Copyright 2016, Mark Judelson
From his earliest memories of childhood, Will Crane’s body was moving in space. He rode surfboards and skateboards, walked tightropes, balanced on stilts, juggled balls, climbed and repelled down cliffs, achieved the rank of San Dan (third degree Black Belt) in Aikido and Menkyo (first degree Black Belt) in Japanese Sword. For 26 years, he has taught gym and was the Director of Physical Education and Athletics at Green Meadow Waldorf School. Today, at age 64, because of an illness called Peripheral Neuropathy which impairs the transmission of his once finely-tuned nervous system, he has lost significant sensation. His balance and stamina are compromised. Simply remaining upright is a challenge that requires more than he ever imagined as he gracefully surfed big waves of Hawaii, Mexico and California. Others might collapse into the gravity of depression, denial and anger. Not Mr. Crane. After all, his first name is Will and this is one human being who keeps moving.
Born in 1952 on a U.S. Naval base in Guam (where his father was stationed), he remembers “always being interested in the world around me. I was a wanderer, drawn to what was over that next hill. My father was a mechanic and he was deeply interested in the world of machines. His first words were, ‘Go car.’ He was interested in what made them move and how they work. I was drawn to the world of nature and what moved in that world.”
His family ended up in San Diego, California where Mr. Crane lived for most of his childhood. “I was fascinated by what I saw in the clouds. I looked for what was on – and beyond – the horizon. I had a love of nature and somehow knew there was something more than just the physical element of nature.”
When Mr. Crane was nine, he got a bicycle for Christmas. “I jumped on this bike and rode for hours. That allowed me to move farther, with a different dynamic – my activity plus the bicycle. “We lived close to the ocean and I was always drawn towards that element. That was where the horizon was. I’d go and just watch the waves. Once in a while, there were people who were carrying these long, heavy boards. They’d put these boards in the water, paddle out and turn around and ride the waves. I was really fascinated.”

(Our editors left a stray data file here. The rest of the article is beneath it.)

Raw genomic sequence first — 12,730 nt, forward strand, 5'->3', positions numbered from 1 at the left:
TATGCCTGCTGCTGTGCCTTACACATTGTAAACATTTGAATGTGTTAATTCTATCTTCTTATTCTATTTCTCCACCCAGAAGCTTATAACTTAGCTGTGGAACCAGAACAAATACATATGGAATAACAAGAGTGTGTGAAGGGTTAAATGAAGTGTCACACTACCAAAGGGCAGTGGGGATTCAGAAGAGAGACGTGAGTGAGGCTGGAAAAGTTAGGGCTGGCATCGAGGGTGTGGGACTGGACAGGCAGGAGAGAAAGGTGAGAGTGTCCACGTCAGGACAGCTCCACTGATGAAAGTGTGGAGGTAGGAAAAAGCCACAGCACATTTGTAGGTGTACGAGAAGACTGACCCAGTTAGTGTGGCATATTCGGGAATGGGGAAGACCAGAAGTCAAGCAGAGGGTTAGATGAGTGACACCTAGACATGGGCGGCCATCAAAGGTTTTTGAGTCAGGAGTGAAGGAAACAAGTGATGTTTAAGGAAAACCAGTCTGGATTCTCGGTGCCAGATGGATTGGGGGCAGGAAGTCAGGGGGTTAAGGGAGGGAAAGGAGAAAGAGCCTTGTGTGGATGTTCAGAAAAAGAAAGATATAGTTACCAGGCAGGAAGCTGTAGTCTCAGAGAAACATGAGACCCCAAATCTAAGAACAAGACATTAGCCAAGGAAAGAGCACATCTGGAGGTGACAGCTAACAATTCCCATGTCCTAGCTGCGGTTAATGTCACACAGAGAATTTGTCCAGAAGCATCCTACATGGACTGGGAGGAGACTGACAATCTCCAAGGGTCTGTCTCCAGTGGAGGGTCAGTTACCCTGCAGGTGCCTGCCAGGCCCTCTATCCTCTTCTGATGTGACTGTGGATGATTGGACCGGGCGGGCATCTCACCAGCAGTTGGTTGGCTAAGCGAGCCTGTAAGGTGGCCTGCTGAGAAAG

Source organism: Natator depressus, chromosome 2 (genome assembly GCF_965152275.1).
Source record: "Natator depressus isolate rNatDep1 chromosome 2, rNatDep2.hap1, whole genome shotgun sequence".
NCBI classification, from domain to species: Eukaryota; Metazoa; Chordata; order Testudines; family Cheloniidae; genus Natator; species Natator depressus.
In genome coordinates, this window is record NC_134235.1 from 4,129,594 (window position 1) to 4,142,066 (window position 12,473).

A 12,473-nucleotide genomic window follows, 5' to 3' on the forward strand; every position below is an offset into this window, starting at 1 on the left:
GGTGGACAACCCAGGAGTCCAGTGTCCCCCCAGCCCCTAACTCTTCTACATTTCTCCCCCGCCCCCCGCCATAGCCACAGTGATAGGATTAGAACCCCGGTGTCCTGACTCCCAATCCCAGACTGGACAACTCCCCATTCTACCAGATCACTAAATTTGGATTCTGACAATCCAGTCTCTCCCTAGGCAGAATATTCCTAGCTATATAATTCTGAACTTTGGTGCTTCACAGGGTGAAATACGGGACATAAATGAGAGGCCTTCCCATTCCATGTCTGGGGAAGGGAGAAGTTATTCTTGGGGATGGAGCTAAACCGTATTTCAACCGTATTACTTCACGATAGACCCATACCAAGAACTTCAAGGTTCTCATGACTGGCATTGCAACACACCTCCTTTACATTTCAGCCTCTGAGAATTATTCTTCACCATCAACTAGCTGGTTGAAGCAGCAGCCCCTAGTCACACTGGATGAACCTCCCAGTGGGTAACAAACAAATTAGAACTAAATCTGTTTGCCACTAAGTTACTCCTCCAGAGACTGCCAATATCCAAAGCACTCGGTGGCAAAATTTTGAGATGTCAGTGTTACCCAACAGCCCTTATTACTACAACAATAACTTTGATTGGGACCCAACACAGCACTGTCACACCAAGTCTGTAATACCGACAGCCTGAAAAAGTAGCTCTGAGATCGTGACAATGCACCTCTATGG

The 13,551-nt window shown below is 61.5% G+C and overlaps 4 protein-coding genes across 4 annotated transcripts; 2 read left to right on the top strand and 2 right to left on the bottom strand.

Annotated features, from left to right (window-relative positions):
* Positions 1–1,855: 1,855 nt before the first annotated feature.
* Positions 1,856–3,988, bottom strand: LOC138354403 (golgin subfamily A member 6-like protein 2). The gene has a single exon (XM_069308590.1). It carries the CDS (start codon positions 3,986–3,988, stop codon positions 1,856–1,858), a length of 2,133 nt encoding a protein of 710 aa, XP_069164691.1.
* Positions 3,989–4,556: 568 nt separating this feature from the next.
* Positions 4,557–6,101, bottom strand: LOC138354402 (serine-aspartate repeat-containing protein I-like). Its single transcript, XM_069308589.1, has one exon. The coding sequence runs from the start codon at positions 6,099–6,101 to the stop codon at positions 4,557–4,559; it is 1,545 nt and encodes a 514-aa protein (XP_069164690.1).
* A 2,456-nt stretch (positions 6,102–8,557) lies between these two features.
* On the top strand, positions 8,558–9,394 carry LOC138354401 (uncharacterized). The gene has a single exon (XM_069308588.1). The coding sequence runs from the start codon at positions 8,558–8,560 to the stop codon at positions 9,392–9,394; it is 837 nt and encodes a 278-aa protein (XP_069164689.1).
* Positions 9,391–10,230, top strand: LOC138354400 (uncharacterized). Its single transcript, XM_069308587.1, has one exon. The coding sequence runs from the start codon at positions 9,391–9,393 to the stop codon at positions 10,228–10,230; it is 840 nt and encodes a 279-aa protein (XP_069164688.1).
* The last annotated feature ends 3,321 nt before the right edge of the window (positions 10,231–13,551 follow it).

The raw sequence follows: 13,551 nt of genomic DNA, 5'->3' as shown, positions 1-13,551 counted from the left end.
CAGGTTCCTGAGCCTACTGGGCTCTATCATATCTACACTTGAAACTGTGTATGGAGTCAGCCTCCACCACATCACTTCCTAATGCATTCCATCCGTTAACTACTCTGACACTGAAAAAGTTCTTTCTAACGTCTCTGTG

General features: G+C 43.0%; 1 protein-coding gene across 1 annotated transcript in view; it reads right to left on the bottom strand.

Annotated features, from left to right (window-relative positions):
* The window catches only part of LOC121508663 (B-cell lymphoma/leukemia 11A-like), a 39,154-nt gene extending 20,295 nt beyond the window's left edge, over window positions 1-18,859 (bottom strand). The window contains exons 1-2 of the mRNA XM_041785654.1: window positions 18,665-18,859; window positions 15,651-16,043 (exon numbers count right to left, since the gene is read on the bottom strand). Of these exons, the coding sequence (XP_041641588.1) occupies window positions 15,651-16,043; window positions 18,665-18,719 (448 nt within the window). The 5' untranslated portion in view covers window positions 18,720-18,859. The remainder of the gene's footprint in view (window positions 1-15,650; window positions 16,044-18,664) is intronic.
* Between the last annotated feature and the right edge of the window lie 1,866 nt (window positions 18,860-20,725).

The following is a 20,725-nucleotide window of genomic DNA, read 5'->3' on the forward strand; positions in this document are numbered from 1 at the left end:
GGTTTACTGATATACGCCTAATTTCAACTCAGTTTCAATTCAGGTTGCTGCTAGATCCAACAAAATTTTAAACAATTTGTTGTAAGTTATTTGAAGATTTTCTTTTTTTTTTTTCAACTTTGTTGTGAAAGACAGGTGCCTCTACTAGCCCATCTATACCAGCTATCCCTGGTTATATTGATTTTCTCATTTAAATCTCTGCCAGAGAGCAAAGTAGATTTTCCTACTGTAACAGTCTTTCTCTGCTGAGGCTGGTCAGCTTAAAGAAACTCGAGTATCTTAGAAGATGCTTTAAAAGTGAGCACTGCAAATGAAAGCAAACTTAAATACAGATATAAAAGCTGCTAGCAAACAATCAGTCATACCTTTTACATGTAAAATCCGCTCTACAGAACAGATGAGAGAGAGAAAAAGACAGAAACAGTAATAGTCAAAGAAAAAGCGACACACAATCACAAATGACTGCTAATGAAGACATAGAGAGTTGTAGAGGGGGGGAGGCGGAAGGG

When he was 11, his fascination outgrew observation to actual surfing that involved temporary larceny. “Surfboards in those days were big and heavy. When surfers took a break, they’d leave their boards lying on a pile of seaweed close the water so you didn’t have far to go to get in the water. One day, I couldn’t help myself. Nobody was around. There was this pile of surfboards. I grabbed one and paddled out and turned around and caught my first wave. I was standing and the whole world was going by me! Awesome! I turned around, paddled out again and rode my second wave. As I was coming in, this giant guy came charging at me. He was angry and ready to beat me up for taking his board but I was so little he just took his board back.” Aside from the near thrashing he almost received at the large hands of his offended victim, surfing took on a huge role in his life. “That joy became an obsession for the next 30 years of my life,” he said. “I knew I needed to get a surfboard. My first one cost $15 that I earned from delivering newspapers from my bicycle. I took it to the bay but it was so waterlogged that it sunk. It was a learning experience. I saved more money from my paper route and bought a $35 board. It was something I could paddle out with and not rob a board from somebody else,” he chuckled.
Surfing served as a vehicle for Mr. Crane to develop what he refers to as “Sport-Art.” ”For me,” he said, “surfing bridged the gap between the human being and nature.”
In his early 20’s, he began training in Aikido. “I developed a fascination in the economy of movement of different martial arts. I walked past an Aikido dojo (school) and saw people flying through the air and landing on the mat gracefully. Standing with grace and strength. There was harmony of that movement that fascinated me. And there was a spiritual element. I needed to consciously extend my forces in the spaces around me.”